...at least in the early days. This is important because not only does it take 6-12 months for any new partner program to find it's groove, if you force revenue KPIs on your partner managers too soon, they'll burn what could have been excellent strategic alignments with people in the channel by annoying them with sales calls.

Further, being under sales creates a negative stigma for the partner manager with their prospective partners because no one likes to be sold anything. You don't know how many HubSpot agencies I speak to who ignore their partner managers requests for a call at the end of the quarter because they know that call is a request for pipeline.

So while your end goal from a partner program is revenue, incubating the partner team under sales is (in my opinion) the wrong choice.

Most of you will not agree with this. And those of you who do are probably on a sales team who have run intro frustrating attribution issues between salesperson and partner program.

What's the right place for your partner program in year 1? 

In tech companies who want to enable partners to sell their solution for them...

I sincerely believe the Founder / Co-Founder should move things off their plate and handle it themselves.

With the caveat of over 500 employee org's... at that scale, the CEO is too detached from the product itself to really be able to speak to savvy agencies about the use case.

So in larger org's, the partner team should report directly to the CEO.

That is the only way to prevent these pitfalls:

Hypothetically, you are with me still...

Now the strategy for those of you in this ballpark (under a few hundred employees, product-market fit, high NPS... ready for partnerships), is to first have your founder/co-founder start to reach out to agencies;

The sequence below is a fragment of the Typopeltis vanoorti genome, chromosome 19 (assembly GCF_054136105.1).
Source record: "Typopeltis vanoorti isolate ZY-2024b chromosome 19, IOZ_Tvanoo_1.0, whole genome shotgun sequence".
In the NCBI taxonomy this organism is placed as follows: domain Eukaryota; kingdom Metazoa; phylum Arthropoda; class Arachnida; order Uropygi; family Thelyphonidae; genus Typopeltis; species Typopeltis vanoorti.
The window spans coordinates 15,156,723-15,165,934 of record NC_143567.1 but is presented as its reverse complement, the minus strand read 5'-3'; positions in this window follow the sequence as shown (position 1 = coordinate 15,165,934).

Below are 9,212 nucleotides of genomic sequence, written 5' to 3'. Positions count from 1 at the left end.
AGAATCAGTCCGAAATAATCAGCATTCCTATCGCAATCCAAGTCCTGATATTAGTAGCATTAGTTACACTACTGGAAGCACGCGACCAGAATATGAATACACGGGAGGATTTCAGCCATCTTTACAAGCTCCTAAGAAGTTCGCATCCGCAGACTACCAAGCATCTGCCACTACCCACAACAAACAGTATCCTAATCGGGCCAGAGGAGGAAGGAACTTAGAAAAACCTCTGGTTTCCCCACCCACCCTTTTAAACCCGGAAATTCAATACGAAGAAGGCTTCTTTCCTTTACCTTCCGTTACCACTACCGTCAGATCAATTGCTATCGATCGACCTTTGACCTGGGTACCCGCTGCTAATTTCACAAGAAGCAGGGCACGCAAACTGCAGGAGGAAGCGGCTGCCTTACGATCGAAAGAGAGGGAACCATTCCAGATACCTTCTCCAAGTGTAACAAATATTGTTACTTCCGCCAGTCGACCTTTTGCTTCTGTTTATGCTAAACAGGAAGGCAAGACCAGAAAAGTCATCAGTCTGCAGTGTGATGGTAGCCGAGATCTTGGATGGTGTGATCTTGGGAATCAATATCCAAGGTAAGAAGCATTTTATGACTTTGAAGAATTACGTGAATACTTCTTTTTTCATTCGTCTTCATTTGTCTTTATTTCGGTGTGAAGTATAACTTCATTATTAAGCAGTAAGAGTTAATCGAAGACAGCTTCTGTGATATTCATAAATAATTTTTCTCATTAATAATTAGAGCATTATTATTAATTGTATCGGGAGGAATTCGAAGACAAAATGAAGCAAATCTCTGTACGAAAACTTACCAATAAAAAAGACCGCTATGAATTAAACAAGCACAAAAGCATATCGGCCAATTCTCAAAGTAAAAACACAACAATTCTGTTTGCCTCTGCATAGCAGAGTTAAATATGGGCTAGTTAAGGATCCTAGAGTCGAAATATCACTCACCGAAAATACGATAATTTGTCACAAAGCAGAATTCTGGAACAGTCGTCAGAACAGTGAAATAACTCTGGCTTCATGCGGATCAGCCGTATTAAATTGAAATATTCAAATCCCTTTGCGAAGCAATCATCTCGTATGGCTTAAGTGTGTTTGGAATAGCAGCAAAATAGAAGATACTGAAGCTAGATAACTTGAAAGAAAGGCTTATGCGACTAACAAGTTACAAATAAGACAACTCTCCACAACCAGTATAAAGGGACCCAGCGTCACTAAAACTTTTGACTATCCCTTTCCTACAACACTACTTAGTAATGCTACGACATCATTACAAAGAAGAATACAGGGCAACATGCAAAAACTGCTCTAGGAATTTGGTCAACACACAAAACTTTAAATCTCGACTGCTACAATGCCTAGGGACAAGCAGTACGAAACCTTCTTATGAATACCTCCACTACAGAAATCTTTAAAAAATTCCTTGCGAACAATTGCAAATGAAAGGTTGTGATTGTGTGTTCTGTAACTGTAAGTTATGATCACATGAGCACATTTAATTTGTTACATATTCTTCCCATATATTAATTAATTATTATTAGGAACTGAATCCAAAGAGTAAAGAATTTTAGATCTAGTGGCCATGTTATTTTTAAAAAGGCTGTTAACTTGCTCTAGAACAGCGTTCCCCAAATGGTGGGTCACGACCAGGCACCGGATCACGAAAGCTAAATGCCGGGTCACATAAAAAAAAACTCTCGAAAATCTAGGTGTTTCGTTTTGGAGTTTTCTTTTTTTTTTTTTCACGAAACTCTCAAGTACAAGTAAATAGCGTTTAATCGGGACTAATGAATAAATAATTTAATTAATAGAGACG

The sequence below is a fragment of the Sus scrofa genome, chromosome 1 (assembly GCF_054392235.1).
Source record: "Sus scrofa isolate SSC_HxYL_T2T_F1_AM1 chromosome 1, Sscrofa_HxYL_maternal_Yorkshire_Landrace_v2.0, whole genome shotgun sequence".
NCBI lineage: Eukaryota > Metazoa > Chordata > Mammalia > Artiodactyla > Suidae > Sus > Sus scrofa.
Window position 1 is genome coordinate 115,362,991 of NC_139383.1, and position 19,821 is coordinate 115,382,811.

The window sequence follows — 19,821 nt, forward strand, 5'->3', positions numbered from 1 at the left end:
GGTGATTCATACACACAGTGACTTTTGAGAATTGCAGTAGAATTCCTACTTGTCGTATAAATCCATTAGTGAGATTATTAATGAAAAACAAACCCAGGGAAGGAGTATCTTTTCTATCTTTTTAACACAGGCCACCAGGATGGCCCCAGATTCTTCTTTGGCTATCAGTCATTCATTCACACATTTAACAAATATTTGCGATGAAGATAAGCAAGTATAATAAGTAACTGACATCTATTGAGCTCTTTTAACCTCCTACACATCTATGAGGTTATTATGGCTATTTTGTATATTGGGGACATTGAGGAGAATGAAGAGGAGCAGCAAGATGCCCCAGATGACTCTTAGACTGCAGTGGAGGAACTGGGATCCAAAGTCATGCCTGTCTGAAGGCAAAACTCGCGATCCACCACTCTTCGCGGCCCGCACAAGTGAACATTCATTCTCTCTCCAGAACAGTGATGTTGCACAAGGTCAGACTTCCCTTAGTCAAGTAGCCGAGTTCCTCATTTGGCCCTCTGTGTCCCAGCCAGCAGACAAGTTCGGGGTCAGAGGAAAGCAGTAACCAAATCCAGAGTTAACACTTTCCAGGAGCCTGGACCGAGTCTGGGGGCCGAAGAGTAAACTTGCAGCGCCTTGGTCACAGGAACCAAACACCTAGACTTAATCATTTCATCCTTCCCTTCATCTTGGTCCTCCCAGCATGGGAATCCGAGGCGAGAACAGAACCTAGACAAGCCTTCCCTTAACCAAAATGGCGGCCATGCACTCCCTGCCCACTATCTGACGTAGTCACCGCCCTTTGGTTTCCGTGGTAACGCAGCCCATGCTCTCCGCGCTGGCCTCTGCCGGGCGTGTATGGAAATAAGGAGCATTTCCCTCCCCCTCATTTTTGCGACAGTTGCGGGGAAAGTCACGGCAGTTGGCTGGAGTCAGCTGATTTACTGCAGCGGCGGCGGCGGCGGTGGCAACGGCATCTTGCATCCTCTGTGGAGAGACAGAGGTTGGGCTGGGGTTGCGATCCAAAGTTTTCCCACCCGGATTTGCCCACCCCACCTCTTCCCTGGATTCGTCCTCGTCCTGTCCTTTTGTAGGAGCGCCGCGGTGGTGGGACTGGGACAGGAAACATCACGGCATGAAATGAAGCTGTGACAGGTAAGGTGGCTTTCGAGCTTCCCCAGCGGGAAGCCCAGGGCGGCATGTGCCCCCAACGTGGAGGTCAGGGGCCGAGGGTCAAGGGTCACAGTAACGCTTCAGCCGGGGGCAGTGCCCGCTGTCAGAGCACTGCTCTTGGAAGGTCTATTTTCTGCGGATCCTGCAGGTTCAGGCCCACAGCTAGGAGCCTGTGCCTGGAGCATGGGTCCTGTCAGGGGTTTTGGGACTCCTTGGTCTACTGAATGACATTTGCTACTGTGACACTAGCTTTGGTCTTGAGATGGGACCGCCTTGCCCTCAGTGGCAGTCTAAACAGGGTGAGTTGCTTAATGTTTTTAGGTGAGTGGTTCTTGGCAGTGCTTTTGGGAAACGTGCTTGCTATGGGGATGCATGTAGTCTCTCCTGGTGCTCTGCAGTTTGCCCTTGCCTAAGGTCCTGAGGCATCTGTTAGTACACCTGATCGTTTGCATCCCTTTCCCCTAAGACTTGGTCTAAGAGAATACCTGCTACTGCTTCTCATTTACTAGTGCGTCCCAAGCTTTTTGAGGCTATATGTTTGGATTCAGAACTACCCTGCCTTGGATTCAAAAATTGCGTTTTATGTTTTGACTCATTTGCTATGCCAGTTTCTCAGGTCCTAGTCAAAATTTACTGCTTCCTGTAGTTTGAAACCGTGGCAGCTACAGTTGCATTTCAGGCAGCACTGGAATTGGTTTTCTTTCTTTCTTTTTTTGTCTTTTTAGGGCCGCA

1. Work with Partnerprograms.io to formalize an incentive structure and early-stage partner program.
  2. Form a list of current product users who are also agencies.
  3. Append their activity to that so you can prioritize them.
  4. Have the CEO reach out to a dozen with the humble request to get on a call to hear what they can do better.
  5. Use that time to present what the beta partner program would look like to those user-partners.
  6. Take that feedback to the team to start forming agency persona's and a tiered program.
  7. Create your landing pages.
  8. Reach back out to those power users who should be your first partners with an offer above what is listed on the partner page (this could be exclusivity over a region, fee's for managing current accounts, a dedicated support line...).
  9. [Still the CEO] onboard those first user-partners fully - get them assets to sell your tool, signed contracts, team alignment calls, training calls scheduled...
  10. Take those who have case studies and publish them (link in the partner landing page).
  11. Create a mini-directory to show off those agencies to your users.
  12. Then, create a marketing campaign to push messaging at a list you have enriched of ideal partners.
  13. Have an SDR use the CEO's email/profiles to do bulk outreach.
  14. Still direct the calls to the CEO's calendar link.
  15. Now, loop in department heads on those calls so everyone is aligned on the needs of the partners.

At this point, the team comes together and decides to hire or place from an internal team.

And because the CEO had all of those calls and knows what partners expect and need... my guess is the CEO will also agree partnerships needs to report directly to them with revenue quota for the first 6 months at least... to ensure the programs success.

Whether you agree or disagree, I'd love to discuss this with you: